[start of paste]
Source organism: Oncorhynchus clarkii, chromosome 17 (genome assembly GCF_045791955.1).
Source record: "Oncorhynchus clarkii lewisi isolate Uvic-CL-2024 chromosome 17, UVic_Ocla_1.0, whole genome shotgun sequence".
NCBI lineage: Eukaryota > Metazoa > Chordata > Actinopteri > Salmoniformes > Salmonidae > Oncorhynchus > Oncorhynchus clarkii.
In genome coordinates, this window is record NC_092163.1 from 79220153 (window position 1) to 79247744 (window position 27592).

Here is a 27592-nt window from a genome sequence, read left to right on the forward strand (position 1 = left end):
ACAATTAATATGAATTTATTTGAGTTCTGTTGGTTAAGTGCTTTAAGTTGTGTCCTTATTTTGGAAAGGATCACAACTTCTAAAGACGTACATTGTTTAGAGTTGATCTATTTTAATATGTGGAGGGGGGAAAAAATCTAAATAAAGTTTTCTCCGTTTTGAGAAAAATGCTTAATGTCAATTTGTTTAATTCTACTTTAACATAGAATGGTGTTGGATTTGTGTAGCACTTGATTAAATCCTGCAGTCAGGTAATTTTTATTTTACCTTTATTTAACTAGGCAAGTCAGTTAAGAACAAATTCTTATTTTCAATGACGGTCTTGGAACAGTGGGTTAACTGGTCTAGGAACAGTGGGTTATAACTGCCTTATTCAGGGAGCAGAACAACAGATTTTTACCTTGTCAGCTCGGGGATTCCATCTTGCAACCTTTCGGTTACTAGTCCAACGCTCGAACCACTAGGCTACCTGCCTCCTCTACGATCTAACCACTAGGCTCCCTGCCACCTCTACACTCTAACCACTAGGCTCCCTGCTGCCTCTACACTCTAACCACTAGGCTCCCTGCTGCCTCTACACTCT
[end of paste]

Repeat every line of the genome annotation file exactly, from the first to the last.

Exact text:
Source organism: Oncorhynchus clarkii, chromosome 17 (genome assembly GCF_045791955.1).
Source record: "Oncorhynchus clarkii lewisi isolate Uvic-CL-2024 chromosome 17, UVic_Ocla_1.0, whole genome shotgun sequence".
NCBI lineage: Eukaryota > Metazoa > Chordata > Actinopteri > Salmoniformes > Salmonidae > Oncorhynchus > Oncorhynchus clarkii.
In genome coordinates, this window is record NC_092163.1 from 79220153 (window position 1) to 79247744 (window position 27592).

Here is a 27592-nt window from a genome sequence, read left to right on the forward strand (position 1 = left end):
ACAATTAATATGAATTTATTTGAGTTCTGTTGGTTAAGTGCTTTAAGTTGTGTCCTTATTTTGGAAAGGATCACAACTTCTAAAGACGTACATTGTTTAGAGTTGATCTATTTTAATATGTGGAGGGGGGAAAAAATCTAAATAAAGTTTTCTCCGTTTTGAGAAAAATGCTTAATGTCAATTTGTTTAATTCTACTTTAACATAGAATGGTGTTGGATTTGTGTAGCACTTGATTAAATCCTGCAGTCAGGTAATTTTTATTTTACCTTTATTTAACTAGGCAAGTCAGTTAAGAACAAATTCTTATTTTCAATGACGGTCTTGGAACAGTGGGTTAACTGGTCTAGGAACAGTGGGTTATAACTGCCTTATTCAGGGAGCAGAACAACAGATTTTTACCTTGTCAGCTCGGGGATTCCATCTTGCAACCTTTCGGTTACTAGTCCAACGCTCGAACCACTAGGCTACCTGCCTCCTCTACGATCTAACCACTAGGCTCCCTGCCACCTCTACACTCTAACCACTAGGCTCCCTGCTGCCTCTACACTCTAACCACTAGGCTCCCTGCTGCCTCTACACTCT